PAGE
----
Johnson said the U.S. Census Bureau considers tracts with self-response rates below 75% to 80% to be areas of concern, and the tracts are earmarked for special focus by the bureau and local complete count committees.

The major role of the local committees is to help the first-blush, self-response period in March net as many responses as possible.

That means reaching residents early in low-turnout tracts such as the Fourth Ward to help residents understand the purpose, importance and utility of the census.

Godek said his committee plans to focus outreach through nonprofit agencies that have officials on the committee, including a public awareness campaign through mailers, flyers and social media.

Godek said the task might be easier than during the 2010 Census, when social media was still nascent.

Johnson said in 2020, the U.S. Census Bureau plans to lean as heavily as it can on the web version of the census form, which residents can fill out and submit online. It’s the first 10-year census to allow online submission of forms.

Fear and trust

For some geographic pockets in Rock County, technology won’t necessarily make things easier. Another complication is a social and political climate that officials say has made certain groups less comfortable with census officials or other government actors wearing lanyard IDs, carrying laptops, knocking on doors and asking questions.

Take the Hackett neighborhood on Beloit’s west side. There, just 41 percent of the tract’s residents initially responded to the 2013-17 American Community Survey, according to census data.

That’s a silent majority—59 percent in all—among the 5,000 people who live in that neighborhood and would be counted only if census workers later locate them through phone calls or visits. That’s the lowest self-response rate for any urban census tract in Rock County.

According to recent census data, about one-third of households in the Hackett tract have no internet access, and almost one-quarter of the households there don’t have a computer or smartphone. More than half the residents are renters, and nearly 20% of them have moved from another residence within the last year.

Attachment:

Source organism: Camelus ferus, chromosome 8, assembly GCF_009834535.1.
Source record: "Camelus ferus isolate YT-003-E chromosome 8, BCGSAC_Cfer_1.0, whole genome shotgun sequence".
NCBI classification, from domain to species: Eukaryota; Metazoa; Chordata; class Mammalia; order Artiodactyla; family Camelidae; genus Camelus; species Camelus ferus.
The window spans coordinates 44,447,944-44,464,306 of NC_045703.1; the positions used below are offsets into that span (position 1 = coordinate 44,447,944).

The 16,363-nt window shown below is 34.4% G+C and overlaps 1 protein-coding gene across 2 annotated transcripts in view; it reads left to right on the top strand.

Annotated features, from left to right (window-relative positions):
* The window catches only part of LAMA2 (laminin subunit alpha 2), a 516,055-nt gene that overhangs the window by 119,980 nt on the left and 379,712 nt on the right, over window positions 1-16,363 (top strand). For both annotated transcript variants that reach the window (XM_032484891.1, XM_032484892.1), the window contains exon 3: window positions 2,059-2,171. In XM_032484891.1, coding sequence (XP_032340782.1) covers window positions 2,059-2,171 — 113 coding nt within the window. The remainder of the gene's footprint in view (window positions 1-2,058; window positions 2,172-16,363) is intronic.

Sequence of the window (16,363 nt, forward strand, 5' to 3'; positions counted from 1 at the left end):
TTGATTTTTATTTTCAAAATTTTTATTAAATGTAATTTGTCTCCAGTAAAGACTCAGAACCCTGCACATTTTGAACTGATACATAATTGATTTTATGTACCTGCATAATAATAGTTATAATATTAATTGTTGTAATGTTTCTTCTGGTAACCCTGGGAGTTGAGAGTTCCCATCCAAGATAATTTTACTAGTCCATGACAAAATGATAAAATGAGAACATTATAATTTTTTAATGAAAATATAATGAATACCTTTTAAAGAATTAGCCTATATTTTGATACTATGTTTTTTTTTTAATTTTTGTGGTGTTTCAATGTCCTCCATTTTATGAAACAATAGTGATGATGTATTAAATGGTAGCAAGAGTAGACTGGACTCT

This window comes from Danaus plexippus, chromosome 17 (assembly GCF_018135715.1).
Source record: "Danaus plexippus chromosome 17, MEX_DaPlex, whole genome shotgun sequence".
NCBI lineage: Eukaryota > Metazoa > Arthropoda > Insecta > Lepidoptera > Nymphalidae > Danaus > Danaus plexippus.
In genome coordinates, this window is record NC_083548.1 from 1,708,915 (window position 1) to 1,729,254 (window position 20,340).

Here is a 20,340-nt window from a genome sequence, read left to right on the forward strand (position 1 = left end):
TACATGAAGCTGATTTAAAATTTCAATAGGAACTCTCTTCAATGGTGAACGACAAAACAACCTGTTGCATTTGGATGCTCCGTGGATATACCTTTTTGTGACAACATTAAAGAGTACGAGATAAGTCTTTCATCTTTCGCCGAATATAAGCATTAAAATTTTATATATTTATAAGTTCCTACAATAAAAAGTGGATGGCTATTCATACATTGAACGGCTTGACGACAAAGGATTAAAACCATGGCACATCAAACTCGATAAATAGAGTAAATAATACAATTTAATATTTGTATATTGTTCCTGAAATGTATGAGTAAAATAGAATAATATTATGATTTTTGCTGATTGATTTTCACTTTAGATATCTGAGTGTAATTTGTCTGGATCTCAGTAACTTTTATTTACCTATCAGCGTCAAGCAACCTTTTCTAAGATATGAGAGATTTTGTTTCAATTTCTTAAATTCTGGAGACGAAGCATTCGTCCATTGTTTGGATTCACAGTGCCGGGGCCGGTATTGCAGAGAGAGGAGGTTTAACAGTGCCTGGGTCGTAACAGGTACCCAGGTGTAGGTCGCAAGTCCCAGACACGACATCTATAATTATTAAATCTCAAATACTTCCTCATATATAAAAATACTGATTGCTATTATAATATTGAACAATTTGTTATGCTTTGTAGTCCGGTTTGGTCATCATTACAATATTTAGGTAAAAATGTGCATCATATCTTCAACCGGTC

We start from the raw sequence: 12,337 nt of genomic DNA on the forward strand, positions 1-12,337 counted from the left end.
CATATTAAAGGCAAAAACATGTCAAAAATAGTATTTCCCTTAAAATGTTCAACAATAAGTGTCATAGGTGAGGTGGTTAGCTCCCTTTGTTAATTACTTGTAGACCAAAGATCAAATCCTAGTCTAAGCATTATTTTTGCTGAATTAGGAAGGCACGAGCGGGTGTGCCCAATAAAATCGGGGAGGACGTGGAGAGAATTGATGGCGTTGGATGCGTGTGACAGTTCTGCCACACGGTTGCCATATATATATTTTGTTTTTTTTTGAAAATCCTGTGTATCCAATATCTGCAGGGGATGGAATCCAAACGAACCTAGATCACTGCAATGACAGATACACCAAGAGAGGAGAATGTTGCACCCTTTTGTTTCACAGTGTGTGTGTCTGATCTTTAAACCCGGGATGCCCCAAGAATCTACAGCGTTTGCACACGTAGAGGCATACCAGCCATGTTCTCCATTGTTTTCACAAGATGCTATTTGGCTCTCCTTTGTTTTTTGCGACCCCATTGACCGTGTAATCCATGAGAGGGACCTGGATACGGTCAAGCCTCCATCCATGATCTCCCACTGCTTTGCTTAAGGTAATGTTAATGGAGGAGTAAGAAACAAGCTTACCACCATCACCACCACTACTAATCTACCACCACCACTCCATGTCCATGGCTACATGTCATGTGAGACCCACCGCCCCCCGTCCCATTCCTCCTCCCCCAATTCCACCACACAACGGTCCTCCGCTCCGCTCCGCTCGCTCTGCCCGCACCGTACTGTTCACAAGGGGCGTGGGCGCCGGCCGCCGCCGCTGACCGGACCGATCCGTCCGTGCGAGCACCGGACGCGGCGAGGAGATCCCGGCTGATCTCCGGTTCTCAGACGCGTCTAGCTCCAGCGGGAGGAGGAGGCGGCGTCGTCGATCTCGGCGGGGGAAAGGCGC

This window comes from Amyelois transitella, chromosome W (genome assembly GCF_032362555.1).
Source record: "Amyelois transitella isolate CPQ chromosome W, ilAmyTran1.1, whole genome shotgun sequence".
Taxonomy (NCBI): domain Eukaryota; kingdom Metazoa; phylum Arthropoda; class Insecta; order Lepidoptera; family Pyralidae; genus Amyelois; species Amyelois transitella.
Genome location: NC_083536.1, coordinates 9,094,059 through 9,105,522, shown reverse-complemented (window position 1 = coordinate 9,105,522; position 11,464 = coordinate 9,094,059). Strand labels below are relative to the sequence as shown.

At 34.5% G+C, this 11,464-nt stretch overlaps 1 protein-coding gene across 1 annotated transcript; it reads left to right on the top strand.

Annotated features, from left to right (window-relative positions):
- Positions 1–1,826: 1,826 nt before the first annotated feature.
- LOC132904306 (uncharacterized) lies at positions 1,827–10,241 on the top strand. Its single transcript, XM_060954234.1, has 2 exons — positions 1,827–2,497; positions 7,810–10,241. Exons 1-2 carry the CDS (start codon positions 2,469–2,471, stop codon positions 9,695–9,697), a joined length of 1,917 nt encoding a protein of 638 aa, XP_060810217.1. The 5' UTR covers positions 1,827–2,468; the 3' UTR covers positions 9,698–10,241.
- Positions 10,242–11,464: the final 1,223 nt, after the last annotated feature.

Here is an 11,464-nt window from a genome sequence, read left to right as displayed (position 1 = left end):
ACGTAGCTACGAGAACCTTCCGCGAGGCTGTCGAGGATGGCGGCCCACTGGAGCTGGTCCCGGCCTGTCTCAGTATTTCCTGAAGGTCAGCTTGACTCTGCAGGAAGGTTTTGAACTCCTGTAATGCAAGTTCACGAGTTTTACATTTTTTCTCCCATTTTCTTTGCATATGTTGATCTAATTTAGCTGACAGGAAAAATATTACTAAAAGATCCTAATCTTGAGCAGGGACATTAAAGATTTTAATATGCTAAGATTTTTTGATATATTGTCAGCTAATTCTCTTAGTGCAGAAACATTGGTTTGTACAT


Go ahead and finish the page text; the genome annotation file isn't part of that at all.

Notably, about one-third of the population in the Hackett tract is Hispanic—and about 10% of that population is predominantly Spanish speaking, according to census data.

Marc Perry, a leader of social service agency Community Action, is part of Beloit’s complete count committee for the 2020 census. He said he’s not surprised the Hackett tract shows to be dramatically underrepresented.

“That neighborhood has a large Hispanic population, a large population of move-around renters and a large population of people living below poverty. All those factors create a perfect storm for people who do not trust other people coming to knock on their doors,” Perry said.

“There’s a fear that the system is there to screw you and that someone knocking on your door is there to take something from you,” Perry said.

The U.S. Census Bureau already has said its 2020 census form won’t ask individuals about their immigration status. And Johnson said the bureau has launched a campaign to make clear that its databases of personal identifying information are heavily secured, keeping people’s information fully confidential.

Still, in recent weeks, national headlines have chronicled a leak of visitor records from a hotel company to U.S. Immigration and Customs Enforcement that resulted in deportation of undocumented immigrants.

Perry said Beloit’s complete count committee is being bolstered with local members who are black and Latino and have close ties to those communities.

He said the committee seeks to help build trust with those groups now and make it easier for the U.S. Census Bureau to do its job during what for some has become a chilling time.

“It’s hard, especially when you’ve had ICE raids locally,” Perry said. “I mean, it’s hard to get people to trust that the person knocking on their door with a clipboard asking all these very personal questions about you and your family, that the person is not going to turn around and turn you or your family in.”

Angela Major 

3-year-old Stella Loverine pets a cow Saturday, August 31, 2019, at the Walworth County Fair in Elkhorn.

Angela Major 

Elkhorn High School students Bella Heistad-Johnson, left, and Alexis Klein, right, sit with their friends in the Ferris wheel Thursday, August 29, 2019, at the Walworth County Fair in Elkhorn.

Angela Major